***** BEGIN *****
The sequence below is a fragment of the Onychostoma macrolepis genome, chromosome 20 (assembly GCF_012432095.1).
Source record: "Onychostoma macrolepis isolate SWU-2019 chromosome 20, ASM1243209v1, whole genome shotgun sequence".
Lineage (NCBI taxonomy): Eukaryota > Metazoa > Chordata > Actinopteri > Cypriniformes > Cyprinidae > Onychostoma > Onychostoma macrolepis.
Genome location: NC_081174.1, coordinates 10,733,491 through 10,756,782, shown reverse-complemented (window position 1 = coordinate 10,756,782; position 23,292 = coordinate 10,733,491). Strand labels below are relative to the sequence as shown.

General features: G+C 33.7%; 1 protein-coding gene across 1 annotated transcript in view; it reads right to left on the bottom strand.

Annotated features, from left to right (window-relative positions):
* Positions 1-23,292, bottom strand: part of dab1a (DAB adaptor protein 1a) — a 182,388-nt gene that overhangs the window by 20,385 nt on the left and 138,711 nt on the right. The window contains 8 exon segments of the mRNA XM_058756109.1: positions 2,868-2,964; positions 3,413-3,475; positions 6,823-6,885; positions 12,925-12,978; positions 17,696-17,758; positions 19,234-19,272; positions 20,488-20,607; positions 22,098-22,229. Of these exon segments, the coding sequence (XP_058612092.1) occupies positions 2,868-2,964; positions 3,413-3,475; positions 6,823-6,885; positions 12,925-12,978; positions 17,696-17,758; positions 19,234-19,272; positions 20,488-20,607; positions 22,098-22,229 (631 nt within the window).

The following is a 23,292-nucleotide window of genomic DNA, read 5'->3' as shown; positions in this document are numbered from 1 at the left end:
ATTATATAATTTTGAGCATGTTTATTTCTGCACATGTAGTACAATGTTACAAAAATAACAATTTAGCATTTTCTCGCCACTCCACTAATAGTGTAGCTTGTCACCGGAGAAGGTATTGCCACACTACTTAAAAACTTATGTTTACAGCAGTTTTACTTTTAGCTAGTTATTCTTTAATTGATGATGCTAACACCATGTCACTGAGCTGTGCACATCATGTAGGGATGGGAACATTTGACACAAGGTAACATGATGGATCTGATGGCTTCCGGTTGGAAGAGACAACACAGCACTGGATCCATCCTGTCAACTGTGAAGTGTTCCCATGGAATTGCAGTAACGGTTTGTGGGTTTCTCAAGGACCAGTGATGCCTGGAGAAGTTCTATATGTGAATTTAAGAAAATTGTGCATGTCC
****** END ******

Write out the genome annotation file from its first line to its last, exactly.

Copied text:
The sequence below is a fragment of the Onychostoma macrolepis genome, chromosome 20 (assembly GCF_012432095.1).
Source record: "Onychostoma macrolepis isolate SWU-2019 chromosome 20, ASM1243209v1, whole genome shotgun sequence".
Lineage (NCBI taxonomy): Eukaryota > Metazoa > Chordata > Actinopteri > Cypriniformes > Cyprinidae > Onychostoma > Onychostoma macrolepis.
Genome location: NC_081174.1, coordinates 10,733,491 through 10,756,782, shown reverse-complemented (window position 1 = coordinate 10,756,782; position 23,292 = coordinate 10,733,491). Strand labels below are relative to the sequence as shown.

General features: G+C 33.7%; 1 protein-coding gene across 1 annotated transcript in view; it reads right to left on the bottom strand.

Annotated features, from left to right (window-relative positions):
* Positions 1-23,292, bottom strand: part of dab1a (DAB adaptor protein 1a) — a 182,388-nt gene that overhangs the window by 20,385 nt on the left and 138,711 nt on the right. The window contains 8 exon segments of the mRNA XM_058756109.1: positions 2,868-2,964; positions 3,413-3,475; positions 6,823-6,885; positions 12,925-12,978; positions 17,696-17,758; positions 19,234-19,272; positions 20,488-20,607; positions 22,098-22,229. Of these exon segments, the coding sequence (XP_058612092.1) occupies positions 2,868-2,964; positions 3,413-3,475; positions 6,823-6,885; positions 12,925-12,978; positions 17,696-17,758; positions 19,234-19,272; positions 20,488-20,607; positions 22,098-22,229 (631 nt within the window).

The following is a 23,292-nucleotide window of genomic DNA, read 5'->3' as shown; positions in this document are numbered from 1 at the left end:
ATTATATAATTTTGAGCATGTTTATTTCTGCACATGTAGTACAATGTTACAAAAATAACAATTTAGCATTTTCTCGCCACTCCACTAATAGTGTAGCTTGTCACCGGAGAAGGTATTGCCACACTACTTAAAAACTTATGTTTACAGCAGTTTTACTTTTAGCTAGTTATTCTTTAATTGATGATGCTAACACCATGTCACTGAGCTGTGCACATCATGTAGGGATGGGAACATTTGACACAAGGTAACATGATGGATCTGATGGCTTCCGGTTGGAAGAGACAACACAGCACTGGATCCATCCTGTCAACTGTGAAGTGTTCCCATGGAATTGCAGTAACGGTTTGTGGGTTTCTCAAGGACCAGTGATGCCTGGAGAAGTTCTATATGTGAATTTAAGAAAATTGTGCATGTCC